My husband who has little sight and myself found the facilities at Huddersfield excellent. All the stewards we came across were helpful and knowledgeable. We were able to be dropped off & picked up close to our entrance. The away wheelchair fans are with the away fans and have a good view from a dedicated viewing area, unusually at the back of the stand rather than at pitch level. This provided really good shelter on a day when the weather was freezing. The hot pasties sold close to where we were in the stadium in such weather tasted very good. The headset commentary which my husband had requested before our visit was ready for him and he said that it was the best commentary he had heard (other than Wembley). Toilets not over large and not heated but adequate and not far from where we were seated. Picking up on the last comments left, there is a relatively short but very steep hill from the car park to the away entrance. It was not a problem for me in an electric wheelchair but if you know this will presents problems I would suggest you speak to the club before visiting.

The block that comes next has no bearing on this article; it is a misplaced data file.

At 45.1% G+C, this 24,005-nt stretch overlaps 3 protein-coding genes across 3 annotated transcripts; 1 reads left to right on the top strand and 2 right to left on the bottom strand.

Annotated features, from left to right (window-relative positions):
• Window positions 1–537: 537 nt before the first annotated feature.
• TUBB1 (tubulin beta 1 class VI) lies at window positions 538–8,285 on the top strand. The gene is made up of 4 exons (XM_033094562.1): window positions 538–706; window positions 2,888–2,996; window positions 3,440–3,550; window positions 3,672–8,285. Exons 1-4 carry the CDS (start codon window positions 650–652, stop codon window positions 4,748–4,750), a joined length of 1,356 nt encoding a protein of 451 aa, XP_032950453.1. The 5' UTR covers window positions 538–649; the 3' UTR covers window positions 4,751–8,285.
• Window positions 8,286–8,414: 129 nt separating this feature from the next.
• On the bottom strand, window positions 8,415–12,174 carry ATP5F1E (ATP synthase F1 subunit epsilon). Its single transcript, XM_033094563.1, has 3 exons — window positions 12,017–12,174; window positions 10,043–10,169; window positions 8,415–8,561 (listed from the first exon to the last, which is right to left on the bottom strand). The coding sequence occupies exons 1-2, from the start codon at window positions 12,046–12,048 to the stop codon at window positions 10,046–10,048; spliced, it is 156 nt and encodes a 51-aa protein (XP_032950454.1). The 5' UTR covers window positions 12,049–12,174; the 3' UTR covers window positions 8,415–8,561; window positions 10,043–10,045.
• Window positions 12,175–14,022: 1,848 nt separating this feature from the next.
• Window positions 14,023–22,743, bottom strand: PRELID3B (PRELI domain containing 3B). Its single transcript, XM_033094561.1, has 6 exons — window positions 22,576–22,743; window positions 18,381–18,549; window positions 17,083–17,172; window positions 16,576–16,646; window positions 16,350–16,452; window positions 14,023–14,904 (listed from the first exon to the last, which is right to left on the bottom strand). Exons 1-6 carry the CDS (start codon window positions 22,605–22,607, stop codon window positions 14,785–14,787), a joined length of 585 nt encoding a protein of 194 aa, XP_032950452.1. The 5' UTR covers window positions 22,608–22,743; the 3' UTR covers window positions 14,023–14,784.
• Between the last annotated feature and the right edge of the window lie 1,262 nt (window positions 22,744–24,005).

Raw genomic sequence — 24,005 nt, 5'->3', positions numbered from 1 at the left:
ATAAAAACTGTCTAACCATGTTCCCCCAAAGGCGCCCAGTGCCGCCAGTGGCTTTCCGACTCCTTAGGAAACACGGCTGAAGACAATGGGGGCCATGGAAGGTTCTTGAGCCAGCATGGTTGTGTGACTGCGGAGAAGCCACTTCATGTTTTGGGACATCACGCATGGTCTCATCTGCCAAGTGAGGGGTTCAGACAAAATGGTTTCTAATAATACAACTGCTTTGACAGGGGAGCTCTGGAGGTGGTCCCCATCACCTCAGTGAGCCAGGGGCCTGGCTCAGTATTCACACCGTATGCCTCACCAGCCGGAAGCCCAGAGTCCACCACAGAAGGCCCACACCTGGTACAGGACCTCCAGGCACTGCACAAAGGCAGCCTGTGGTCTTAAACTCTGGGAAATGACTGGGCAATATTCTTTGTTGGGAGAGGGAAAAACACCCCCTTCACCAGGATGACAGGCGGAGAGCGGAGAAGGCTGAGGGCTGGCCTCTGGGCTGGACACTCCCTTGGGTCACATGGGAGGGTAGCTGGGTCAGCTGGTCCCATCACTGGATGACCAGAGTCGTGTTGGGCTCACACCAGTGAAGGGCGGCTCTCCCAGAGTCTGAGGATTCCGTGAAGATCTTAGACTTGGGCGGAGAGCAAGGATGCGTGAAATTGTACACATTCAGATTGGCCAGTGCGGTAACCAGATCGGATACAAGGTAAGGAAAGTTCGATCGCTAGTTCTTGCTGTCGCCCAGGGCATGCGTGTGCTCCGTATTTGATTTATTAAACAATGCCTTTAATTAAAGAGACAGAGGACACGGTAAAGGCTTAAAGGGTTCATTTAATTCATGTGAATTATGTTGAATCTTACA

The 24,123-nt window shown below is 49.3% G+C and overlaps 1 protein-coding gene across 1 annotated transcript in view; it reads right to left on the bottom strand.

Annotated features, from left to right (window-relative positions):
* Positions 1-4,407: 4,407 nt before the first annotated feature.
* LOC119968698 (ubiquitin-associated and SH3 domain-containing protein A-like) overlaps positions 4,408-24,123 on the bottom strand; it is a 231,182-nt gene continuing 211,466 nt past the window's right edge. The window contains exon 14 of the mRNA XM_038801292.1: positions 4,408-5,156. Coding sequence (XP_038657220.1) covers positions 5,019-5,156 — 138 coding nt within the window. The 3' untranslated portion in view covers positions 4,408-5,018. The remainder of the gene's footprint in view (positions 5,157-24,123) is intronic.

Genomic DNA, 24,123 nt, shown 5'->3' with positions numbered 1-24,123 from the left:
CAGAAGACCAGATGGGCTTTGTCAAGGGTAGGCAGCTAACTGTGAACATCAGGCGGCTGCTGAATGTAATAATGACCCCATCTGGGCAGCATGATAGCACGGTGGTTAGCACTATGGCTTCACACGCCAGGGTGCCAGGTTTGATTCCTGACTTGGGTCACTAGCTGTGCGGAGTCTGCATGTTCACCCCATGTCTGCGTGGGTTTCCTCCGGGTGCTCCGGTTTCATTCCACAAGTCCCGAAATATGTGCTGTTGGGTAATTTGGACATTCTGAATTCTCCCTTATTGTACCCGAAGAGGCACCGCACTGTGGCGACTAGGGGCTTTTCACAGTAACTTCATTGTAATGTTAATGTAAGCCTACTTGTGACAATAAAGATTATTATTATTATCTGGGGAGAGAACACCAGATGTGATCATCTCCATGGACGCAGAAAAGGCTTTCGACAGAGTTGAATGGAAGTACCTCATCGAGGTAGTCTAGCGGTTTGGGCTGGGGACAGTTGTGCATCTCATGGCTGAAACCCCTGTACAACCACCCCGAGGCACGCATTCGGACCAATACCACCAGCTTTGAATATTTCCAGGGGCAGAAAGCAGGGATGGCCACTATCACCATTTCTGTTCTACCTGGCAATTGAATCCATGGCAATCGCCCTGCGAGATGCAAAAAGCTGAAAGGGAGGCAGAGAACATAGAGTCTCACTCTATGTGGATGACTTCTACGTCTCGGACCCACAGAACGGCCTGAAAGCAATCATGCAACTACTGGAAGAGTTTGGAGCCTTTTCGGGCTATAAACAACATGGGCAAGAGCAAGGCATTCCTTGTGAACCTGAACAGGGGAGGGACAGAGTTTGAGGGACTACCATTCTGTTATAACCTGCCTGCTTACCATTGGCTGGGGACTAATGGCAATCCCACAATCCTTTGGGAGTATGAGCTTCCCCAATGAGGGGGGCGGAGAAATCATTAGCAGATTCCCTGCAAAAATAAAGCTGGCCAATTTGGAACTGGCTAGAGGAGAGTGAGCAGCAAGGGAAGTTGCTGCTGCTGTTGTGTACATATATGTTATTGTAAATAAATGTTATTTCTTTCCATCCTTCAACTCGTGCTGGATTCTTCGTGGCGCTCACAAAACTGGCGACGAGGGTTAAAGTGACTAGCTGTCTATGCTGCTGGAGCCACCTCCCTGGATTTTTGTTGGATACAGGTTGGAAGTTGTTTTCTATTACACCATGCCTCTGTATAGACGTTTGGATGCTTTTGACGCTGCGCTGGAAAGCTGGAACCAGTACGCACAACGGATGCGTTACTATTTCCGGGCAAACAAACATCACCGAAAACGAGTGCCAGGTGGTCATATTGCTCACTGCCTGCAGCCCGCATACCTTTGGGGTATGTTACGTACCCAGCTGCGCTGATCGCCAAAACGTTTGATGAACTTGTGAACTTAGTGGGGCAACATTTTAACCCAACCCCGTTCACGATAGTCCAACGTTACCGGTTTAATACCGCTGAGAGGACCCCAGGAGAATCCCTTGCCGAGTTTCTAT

• Lin Corbett, who attended V Wolves 20th October 2012
    6 years ago

    Pricing was full price for disabled fans and a free ticket for their helpers. Wheelchair platform was at the rear of the stand and the view for wheelchair users was obscured throughout the match by fans standing in front. General seating was unallocated and this problem could easily have been resolved by not allowing the seats in the first few rows in front of the platform to be occupied. This was pointed out to the stewards but not acted upon. Ambulant disabled supporters were also unallocated seats and were able to opt to sit near the front. It was however a long climb down to the front row for those with limited ability and the facilities for the disabled were all the way back up in the concourse. We were however able to use a level access exit at the end of the match. And the stewards were very accommodating in lending an arm to help supporters who needed to climb the steps up to the concourse at half time.